La Boheme and The Cunning Little Vixen

TONY COOPER English Touring Opera and Ireland Opera Theatre Company at Snape Maltings

TONY COOPER

> Snape Maltings

The English and Irish have joined together and triumphed in this creative partnership as both of these English Touring Opera productions are co-productions with Ireland's Opera Theatre Company, whose artistic director, Annilese Miskimmon, directed a lively and entertaining Boheme, while ETO's general director, James Conway, directed a Vixen that was pure delight. It was a revival of the company's 2002 production and mounted to mark the 150th anniversary of Leos Janacek's birth.

Securing the services of Jonathan Dove, a composer of a dozen operas including Flight – premiered at Glyndebourne and being revived next season – has proved good chemistry.


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His arrangements of both operas worked well as a scaled-down orchestration for the limited-size orchestra of 16 players who played magnificently throughout; the balance between the pit and the stage was just right, allowing the singers the breathing space that so many plead for!

The setting of Boheme was contemporary with the audience being greeted by a striking set by Dick Bird and atmospheric lighting by Colin Grenfell. It paid strict attention to detail, from neon lighting to Café Momus's menu – burgers, boisson and frites – consumed sitting at white plastic tables that sported tattered umbrellas. The cabaret proved to be just the ticket for the boys, too, featuring 'live girls' in a sex-fun show.

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Their flat – a brick warehouse resembling a 'squat' – reflected their bohemian lifestyle perfectly. Chaos reigned, complete with a busted microwave oven and electricity stolen from outside wires.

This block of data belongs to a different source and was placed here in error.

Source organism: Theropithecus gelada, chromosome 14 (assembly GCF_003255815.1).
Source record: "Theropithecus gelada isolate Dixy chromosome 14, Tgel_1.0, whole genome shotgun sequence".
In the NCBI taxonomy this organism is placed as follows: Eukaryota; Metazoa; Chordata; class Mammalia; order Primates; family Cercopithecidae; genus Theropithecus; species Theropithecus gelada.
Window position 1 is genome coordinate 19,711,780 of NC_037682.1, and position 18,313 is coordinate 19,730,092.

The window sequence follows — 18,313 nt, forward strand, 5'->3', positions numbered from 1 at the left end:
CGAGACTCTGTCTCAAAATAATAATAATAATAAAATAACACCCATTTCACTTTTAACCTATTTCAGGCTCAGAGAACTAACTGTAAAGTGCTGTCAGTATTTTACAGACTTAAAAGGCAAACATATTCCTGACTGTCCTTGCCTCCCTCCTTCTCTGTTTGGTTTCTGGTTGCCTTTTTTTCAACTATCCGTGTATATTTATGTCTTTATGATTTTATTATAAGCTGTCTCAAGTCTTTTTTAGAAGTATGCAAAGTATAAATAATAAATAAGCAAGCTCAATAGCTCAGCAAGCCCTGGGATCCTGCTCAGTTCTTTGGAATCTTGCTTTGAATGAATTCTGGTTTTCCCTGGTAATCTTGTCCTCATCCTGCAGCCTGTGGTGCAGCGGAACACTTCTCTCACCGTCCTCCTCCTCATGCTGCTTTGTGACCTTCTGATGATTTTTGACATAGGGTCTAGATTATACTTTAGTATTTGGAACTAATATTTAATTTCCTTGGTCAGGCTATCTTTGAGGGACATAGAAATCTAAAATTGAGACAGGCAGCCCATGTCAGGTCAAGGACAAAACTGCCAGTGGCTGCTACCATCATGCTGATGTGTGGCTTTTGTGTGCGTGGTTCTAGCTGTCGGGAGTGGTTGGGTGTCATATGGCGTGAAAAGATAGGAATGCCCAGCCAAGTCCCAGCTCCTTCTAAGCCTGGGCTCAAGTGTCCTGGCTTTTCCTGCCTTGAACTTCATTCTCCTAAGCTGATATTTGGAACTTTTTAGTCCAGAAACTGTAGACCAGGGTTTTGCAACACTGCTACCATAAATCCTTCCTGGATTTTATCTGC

Tamsin Coombs, as Mimi, and Amos Christie, as Rodolfo, excelled in their roles. They brought out the anguish and torment of their characters in a most convincing and emotional way – even down to the last gasp! And Charlotte Ellett, as Musetta, was just the right girl to give the landlord a good run for his money while her boyfriend, Marcello, was admirably sung by Douglas Bowen.

The company's master carpenter, Bob Belsen, also found himself part of the action as the hot-dog seller. He wore earmuffs throughout. Perhaps he didn't like Puccini.

Vixen is a charming opera but, unlike Boheme, there's no big 19th-century 'shout' in it. It's more of an ensemble piece where the orchestra gets an equal share of the action with the singers.

The orchestra and singers responded to Peter Robinson's every nuance and this production certainly did the work great credit. It moved with ease, helped enormously by Bernadette Iglich's excellent and fluid choreography.

The bright acoustics of Snape also gave clear meaning to the English text, while the set by Joanna Parker – working, I should imagine, on a tight budget and for every conceivable type of stage – was imaginative, effective and practical.

Louise Walsh – feminine, waspish and agile as only a vixen can be – was cast perfectly in the central role, playing the part with a mean streak while Clarissa Meek sung the part of Mr Fox with great conviction.

She looked the part from top to tail and, hopefully, is now safe from the hunt! She was, simply, quite fantastic!

Roderick Earle as the headman/forester put in a commanding and authoritative performance in a production that, once again, shows the ingenuity and creativity of English Touring Opera.

They're an outfit who seem to be able to set up shop anywhere – whether it's in a concert hall or theatre – and simply make it work. Good for them!

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